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Michael W. Guidry, PhD

Assistant Specialist, Department of Oceanography


  • PhD Oceanography, University of Hawaii (2002)
  • BS Marine Science, University of South Carolina (1994)

Humankind's Biogeochemical Experiment: Ocean Acidification and "Coral Reef" Dissolution

Ocean acidification (the process by which the surface waters of the ocean are becoming more acidic due to absorbing atmospheric carbon dioxide generated, in part, by the burning of fossil fuels) has serious implications in terms of its effects on marine ecosystems, especially for those organisms that generate shells or skeletons out of the calcium carbonate. As a consequence of ocean acidification, the ability and rate at which these organisms can create calcium carbonate shells and skeletons will decrease, the physical strength of their skeletons could weaken (a condition similar to osteoporosis), and the organisms could become less resistant and more vulnerable to environmental stress. Our research investigates how ocean acidification is impacting the calcium carbonate bearing organisms found in Kaneohe Bay and will help to determine impacts of ocean acidification on the overall marine ecosystem of Kāne‘ohe Bay and other tropical marine ecosystems.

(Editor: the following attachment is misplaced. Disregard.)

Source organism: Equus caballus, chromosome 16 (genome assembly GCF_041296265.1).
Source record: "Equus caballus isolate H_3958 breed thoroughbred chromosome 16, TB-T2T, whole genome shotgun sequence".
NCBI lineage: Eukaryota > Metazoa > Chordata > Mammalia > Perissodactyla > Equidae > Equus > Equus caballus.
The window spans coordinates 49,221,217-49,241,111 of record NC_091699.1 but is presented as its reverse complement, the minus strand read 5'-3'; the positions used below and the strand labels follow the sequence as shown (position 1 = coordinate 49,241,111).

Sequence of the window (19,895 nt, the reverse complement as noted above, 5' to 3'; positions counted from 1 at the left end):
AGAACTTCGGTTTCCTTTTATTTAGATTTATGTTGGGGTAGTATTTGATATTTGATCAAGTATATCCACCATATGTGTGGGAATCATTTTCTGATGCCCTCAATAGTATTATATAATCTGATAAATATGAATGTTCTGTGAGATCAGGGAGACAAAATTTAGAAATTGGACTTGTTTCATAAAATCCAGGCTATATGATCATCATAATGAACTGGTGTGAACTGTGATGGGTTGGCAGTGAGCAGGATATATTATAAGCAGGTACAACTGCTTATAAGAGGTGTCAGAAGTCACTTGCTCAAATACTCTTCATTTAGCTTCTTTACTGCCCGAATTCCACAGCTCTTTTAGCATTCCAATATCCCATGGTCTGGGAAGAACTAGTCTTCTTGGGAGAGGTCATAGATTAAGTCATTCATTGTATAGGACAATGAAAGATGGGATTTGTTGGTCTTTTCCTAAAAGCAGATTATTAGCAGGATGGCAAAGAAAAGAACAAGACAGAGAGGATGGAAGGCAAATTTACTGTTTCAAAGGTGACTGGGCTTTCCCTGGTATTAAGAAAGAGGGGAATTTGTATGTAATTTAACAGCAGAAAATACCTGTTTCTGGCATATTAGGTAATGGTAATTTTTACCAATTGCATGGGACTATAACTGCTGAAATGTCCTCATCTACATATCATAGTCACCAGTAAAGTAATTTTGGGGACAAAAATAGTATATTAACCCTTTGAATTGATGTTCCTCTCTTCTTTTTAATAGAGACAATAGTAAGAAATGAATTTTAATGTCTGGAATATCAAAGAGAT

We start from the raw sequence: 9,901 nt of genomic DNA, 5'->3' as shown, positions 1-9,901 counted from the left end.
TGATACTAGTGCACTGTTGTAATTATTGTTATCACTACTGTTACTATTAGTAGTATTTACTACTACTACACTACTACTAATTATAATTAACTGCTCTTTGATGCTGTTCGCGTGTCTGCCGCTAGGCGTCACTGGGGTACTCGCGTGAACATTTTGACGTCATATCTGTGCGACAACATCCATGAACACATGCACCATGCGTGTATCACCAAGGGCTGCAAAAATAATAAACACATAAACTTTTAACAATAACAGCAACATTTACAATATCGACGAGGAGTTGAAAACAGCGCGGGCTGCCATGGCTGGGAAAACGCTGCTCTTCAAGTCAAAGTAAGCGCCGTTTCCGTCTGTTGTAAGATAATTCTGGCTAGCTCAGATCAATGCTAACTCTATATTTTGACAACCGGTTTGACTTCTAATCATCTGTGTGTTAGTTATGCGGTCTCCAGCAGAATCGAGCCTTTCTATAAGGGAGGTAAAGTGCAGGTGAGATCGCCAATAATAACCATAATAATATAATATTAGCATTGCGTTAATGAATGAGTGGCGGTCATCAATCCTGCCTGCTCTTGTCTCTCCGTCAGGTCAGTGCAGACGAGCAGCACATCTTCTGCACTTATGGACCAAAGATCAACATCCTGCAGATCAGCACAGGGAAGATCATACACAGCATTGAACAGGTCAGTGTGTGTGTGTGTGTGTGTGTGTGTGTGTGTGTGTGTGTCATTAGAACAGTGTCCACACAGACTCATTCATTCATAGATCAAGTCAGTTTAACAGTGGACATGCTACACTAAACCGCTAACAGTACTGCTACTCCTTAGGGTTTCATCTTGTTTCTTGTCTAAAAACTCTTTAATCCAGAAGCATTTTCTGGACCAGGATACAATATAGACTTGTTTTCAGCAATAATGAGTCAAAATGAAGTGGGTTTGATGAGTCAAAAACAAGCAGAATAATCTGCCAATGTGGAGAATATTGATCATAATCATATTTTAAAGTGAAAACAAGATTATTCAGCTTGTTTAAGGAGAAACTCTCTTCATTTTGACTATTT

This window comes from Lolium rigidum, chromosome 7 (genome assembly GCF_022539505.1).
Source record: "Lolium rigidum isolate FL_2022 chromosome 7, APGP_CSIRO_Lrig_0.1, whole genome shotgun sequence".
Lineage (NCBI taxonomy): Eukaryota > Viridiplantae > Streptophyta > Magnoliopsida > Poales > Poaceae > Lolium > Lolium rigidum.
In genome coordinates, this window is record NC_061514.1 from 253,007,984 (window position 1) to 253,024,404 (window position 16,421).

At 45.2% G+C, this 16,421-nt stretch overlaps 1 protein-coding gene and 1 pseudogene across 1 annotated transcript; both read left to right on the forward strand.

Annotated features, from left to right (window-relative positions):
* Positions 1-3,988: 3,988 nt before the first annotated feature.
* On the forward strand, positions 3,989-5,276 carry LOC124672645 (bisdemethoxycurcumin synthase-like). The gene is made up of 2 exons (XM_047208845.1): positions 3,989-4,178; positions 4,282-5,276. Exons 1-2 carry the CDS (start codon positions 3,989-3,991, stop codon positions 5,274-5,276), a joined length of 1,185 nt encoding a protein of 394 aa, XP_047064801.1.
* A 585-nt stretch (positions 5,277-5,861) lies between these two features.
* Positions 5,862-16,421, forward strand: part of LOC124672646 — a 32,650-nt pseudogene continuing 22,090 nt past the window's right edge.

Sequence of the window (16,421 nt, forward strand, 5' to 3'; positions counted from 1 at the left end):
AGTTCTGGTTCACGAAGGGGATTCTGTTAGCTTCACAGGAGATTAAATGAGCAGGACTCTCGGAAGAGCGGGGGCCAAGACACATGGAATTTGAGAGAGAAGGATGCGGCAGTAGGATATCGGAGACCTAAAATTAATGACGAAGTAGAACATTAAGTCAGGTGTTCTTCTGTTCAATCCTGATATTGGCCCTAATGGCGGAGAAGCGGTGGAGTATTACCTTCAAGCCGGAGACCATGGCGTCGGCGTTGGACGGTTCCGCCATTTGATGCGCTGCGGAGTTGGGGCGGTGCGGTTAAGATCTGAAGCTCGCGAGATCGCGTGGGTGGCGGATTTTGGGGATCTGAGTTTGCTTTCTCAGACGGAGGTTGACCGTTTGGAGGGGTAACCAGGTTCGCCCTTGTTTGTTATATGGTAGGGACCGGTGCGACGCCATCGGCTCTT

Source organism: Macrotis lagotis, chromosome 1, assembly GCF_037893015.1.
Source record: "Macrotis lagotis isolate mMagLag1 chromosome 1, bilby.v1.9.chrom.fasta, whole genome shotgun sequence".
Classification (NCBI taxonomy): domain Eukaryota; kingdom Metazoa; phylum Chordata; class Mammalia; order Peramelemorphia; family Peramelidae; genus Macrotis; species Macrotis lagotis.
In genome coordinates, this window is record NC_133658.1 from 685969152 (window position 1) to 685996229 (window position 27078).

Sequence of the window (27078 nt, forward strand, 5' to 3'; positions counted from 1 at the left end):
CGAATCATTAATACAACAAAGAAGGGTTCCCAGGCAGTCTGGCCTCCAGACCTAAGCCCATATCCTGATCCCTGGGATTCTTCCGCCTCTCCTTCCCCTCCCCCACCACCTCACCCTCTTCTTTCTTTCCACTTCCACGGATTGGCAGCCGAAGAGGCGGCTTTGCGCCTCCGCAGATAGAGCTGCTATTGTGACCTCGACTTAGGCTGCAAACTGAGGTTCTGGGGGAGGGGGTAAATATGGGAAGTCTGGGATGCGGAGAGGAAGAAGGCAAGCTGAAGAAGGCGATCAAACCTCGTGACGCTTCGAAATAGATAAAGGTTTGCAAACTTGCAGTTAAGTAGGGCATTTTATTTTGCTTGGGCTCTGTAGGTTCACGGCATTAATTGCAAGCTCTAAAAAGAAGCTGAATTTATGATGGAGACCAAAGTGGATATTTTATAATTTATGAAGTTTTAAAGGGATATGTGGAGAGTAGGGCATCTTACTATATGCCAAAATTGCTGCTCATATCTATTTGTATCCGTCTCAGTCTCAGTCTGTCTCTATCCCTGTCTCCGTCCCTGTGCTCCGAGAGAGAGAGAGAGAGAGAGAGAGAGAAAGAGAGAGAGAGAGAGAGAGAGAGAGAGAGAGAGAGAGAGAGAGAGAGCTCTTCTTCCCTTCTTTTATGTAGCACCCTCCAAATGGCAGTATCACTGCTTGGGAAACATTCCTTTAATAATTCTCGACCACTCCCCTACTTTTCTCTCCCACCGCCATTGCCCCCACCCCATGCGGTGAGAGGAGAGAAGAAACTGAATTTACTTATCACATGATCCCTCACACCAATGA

Contact Information


Marine Sciences Building, R204  1000 Pope Road                    Honolulu, HI 96822